4. Interactions with the BMP antagonist noggin in cerebral infarction

To determine whether BMPs are involved in 9cRA –induced neural protection, the BMP antagonist noggin (n=7) or saline (n=6) was given to animals pretreated with 9cRA at 5 to 10 min before MCAo (Fig 1). These animals were killed for TTC staining 2 days after MCAo. We found that noggin significantly attenuated 9cRA –mediated protection in volume of infarction (Fig 5A, p=0.007, F(3,30)=4.877, one-way ANOVA; p<0.05, post-hoc Fisher LSD test), area of the largest infarction slice (Fig 5B, p=0.007, F(3,30)=4.842, one-way ANOVA; p<0.05, post-hoc Fisher LSD test), and number of slices that had infarction (Fig 5C, p<0.001, F(3,30)=10.475, one-way ANOVA; p<0.05, post-hoc Fisher LSD test). Noggin (n=5) itself, however, did not alter the size of infarction (Fig 5, p>0.05, one-way ANOVA).

Fig 5
Noggin antagonized 9cRA-mediated reduction in cerebral infarction in stroke rats. Noggin or saline was given to animals pretreated with 9cRA at 5 to 10 min before MCAo. These animals were killed for TTC staining 2 days after MCAo. Noggin significantly ...

5. TUNEL staining

The stroke animals that received vehicle (n=12), 9cRA (n=12), and noggin + 9cRA (n=6) pretreatment were examined for TUNEL labeling at 24 hours after MCAo. Representative photomicrograms of TUNEL histochemistry are shown in Fig 6 (A–C). TUNEL (+) cells were found in the lesion core and penumbra after MCAo (Fig 6A). Pretreatment with 9cRA reduced TUNEL labeling (Fig 6A: vehicle; Fig 6B: 9cRA), which was antagonized by noggin (Fig 6C).

Fig 6
Noggin antagonized 9cRA-mediated reduction in TUNEL. TUNEL histochemistry was examined at 24 hours after MCAo in animals pretreated with (A) vehicle (A1: low magnification; A2: high magnification), (B) 9cRA (B1: low magnification; B2: high magnification), ...

The density of TUNEL (+) cells was further quantified from sections with a visualized anterior commissure (near −0.24mm to bregma) in each brain. Total number of TUNEL (+) cells per section was counted. The density of TUNEL positive cells was normalized by comparison to the vehicle controls. 9cRA, compared to vehicle, significantly reduced TUNEL (+) cell density in the stroke animals (Fig 6D. p<0.001, F(2,27)=24.239, one-way ANOVA; p<0.05, post-hoc Student-Newman-Keuls test). 9cRA –mediated reduction in TUNEL labeling was significantly antagonized by noggin (Fig 6D, p<0.001, F(2,27)=24.239, one-way ANOVA; p<0.05, post-hoc Student-Newman-Keuls test).

6. Blood gas and blood pressure

Blood pressure and blood gas were examined in 13 stroke and 12 non-stroke rats to evaluate systemic effects. Animals were treated with 9cRA or vehicle intracerebroventricularly. In the stroke rats, blood gas was analyzed at 30 min after MCAo. Administration of 9cRA did not significantly alter the mean blood pressure, arterial PaO2, PaCO2 before or after MCAo (Table 1, p>0.05, one-way ANOVA).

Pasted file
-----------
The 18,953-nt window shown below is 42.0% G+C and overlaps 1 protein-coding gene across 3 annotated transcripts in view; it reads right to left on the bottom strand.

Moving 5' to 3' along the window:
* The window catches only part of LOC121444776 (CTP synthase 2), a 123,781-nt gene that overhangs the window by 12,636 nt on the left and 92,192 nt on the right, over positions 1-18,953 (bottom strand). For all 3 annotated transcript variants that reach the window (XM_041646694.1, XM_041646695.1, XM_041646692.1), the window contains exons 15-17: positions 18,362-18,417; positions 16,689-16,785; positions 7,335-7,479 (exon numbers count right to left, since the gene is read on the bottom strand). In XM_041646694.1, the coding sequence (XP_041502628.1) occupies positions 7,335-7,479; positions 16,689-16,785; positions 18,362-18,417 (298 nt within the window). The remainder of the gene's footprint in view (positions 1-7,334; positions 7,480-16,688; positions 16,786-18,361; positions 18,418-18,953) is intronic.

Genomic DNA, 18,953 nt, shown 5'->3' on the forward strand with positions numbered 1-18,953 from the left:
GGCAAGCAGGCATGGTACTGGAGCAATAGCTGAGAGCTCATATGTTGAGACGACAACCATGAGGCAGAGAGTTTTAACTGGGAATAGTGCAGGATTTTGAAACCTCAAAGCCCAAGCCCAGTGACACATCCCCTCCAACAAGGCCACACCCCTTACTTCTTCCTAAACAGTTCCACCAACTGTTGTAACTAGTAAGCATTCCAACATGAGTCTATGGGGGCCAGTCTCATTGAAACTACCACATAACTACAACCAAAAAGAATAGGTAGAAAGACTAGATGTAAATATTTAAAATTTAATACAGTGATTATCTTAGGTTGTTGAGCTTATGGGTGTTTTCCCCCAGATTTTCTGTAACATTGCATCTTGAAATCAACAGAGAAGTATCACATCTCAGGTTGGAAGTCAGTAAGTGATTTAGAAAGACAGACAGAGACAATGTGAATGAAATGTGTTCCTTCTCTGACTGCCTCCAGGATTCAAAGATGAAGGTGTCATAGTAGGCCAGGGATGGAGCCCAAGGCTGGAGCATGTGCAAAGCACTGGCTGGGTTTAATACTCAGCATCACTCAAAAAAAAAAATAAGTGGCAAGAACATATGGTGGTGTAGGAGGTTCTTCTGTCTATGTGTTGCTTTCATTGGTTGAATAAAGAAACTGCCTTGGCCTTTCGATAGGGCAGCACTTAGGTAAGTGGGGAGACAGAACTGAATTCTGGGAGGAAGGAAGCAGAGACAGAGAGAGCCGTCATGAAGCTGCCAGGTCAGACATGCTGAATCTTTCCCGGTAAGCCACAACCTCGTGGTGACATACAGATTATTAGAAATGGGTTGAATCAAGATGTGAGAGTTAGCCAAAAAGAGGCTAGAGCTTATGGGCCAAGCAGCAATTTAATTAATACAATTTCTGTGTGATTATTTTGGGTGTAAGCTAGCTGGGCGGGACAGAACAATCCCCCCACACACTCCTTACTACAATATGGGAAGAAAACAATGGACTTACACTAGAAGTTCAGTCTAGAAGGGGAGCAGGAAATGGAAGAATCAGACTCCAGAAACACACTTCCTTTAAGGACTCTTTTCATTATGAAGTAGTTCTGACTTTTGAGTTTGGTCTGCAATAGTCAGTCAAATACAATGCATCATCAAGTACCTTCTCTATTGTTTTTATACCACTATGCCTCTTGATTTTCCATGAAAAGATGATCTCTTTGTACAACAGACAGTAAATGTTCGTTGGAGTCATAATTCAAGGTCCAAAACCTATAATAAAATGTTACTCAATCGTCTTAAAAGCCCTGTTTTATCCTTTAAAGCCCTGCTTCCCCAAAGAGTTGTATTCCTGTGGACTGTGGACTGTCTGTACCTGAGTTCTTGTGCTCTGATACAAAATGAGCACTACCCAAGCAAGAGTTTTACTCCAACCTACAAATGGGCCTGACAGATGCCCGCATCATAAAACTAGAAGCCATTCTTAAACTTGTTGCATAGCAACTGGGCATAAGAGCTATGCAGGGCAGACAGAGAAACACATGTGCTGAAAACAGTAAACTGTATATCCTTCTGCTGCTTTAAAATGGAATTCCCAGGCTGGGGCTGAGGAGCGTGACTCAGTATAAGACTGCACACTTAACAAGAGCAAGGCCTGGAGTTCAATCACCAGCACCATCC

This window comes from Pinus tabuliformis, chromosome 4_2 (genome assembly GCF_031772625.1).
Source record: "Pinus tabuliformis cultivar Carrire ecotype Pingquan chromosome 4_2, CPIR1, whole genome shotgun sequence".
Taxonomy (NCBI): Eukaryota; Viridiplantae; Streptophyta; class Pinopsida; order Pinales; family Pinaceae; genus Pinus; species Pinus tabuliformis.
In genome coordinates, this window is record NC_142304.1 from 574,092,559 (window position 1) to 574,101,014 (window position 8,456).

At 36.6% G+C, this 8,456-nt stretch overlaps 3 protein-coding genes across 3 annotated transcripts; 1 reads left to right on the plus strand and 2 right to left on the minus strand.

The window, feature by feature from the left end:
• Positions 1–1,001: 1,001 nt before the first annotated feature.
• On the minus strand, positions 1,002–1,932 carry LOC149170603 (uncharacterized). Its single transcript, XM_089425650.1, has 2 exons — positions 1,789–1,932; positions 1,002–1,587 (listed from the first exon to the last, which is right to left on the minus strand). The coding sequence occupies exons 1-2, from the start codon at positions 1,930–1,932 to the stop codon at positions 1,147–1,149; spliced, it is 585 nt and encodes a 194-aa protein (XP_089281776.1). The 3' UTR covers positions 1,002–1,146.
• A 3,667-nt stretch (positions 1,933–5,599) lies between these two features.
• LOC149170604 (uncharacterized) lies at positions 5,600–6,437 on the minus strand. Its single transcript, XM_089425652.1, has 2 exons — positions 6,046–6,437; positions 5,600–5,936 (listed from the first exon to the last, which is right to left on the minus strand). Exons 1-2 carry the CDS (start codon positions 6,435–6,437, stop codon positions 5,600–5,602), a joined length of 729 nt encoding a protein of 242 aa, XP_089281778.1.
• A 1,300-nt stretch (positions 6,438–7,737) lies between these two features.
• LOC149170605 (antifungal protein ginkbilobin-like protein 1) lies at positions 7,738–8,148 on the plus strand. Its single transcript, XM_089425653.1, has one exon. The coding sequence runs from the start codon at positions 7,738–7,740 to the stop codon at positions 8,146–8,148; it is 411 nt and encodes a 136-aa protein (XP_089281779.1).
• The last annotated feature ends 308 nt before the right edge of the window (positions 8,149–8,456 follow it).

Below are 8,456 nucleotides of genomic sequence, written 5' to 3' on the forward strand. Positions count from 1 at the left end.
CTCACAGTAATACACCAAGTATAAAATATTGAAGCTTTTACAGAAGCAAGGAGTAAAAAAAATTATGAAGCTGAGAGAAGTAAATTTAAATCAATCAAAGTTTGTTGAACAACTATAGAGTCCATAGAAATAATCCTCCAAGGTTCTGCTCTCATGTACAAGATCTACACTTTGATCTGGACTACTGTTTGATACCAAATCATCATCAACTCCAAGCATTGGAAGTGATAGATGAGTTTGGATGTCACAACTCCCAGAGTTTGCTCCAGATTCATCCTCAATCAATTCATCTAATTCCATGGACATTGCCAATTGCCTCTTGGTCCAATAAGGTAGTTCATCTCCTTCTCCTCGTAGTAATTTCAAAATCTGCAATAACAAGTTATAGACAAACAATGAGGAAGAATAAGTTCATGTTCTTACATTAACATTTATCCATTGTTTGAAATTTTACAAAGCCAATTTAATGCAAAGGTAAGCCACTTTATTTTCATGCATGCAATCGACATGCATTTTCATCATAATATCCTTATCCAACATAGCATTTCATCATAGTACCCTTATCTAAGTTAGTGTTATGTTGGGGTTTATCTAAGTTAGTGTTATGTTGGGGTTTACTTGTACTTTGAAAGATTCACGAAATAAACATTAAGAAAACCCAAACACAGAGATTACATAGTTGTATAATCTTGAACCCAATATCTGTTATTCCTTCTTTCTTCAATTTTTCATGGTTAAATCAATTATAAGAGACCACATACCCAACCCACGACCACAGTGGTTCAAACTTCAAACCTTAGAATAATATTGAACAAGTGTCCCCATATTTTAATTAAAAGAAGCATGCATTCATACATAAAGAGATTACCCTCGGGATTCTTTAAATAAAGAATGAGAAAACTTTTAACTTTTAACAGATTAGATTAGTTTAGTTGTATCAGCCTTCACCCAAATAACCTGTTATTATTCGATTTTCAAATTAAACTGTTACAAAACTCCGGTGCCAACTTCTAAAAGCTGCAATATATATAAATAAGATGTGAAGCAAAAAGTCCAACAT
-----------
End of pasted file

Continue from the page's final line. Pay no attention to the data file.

Table 1
Arterial blood gas and blood pressure in animals treated with 9cRA or vehicle in stroke and non-stroke rats

DISCUSSION

We found that 9cRA pretreatment reduced ischemia/reperfusion –mediated cerebral infarction. The volume of infarction, the area of largest infarction in a brain slice, and the total number of infarcted slices were all reduced by 9cRA treatment. 9cRA pretreatment also attenuated neurological symptoms and body asymmetry as well as permitted maintenance of a higher level of locomotor activity after MCAo. These data suggest that 9cRA is neuroprotective against cerebral ischemia.

RA has been found to up-regulate BMP7 mRNA expression in the human osteosarcoma cell line U-2 OS cells (Paralkar et al., 2002). Using RT-PCR, we found that 9cRA also increased BMP7 expression in mammalian brain tissue. 9cRA, at the dose of 20 ug, increased the expression of BMP7, but not BMP2, BMP4 and BMP6, in rat cerebral cortex. The upregulation of BMP7 took place at 24 hours after injection, suggesting that 9cRA selectively and time-dependently increases the expression of BMP7 in the cortex.

Both in vitro and in vivo experiments have shown that BMP7 is neuroprotective against injuries induced by neurotoxins, free radicals, and ischemia. BMP7 reduces neurotoxicity mediated by 6-hydroxydopamine and methamphetamine in dopaminergic neurons (Chou et al., 2008b; Harvey et al., 2004a). BMP7 protein or overexpression of BMP7 by adenovirus protects reduces H2O2 –mediated toxicity in primary cortical cultures (Cox et al., 2004; Tsai et al., 2007). In vivo, administration of BMP7 reduces cerebral infarction after a transient MCAo in adult rats (Lin et al., 1999) or brain damage after general hypoxia in neonatal rats (Perides et al., 1995). Transplantation of fetal kidney tissues, which contain high levels of BMP7, to the ischemic cortex reduced cerebral infarction in rodents (Chang et al., 2002). The protective responses of fetal kidney transplants were antagonized by the pretreatment with noggin (Chang et al., 2002). These data suggest that exogenous BMP7 is protective against brain injury.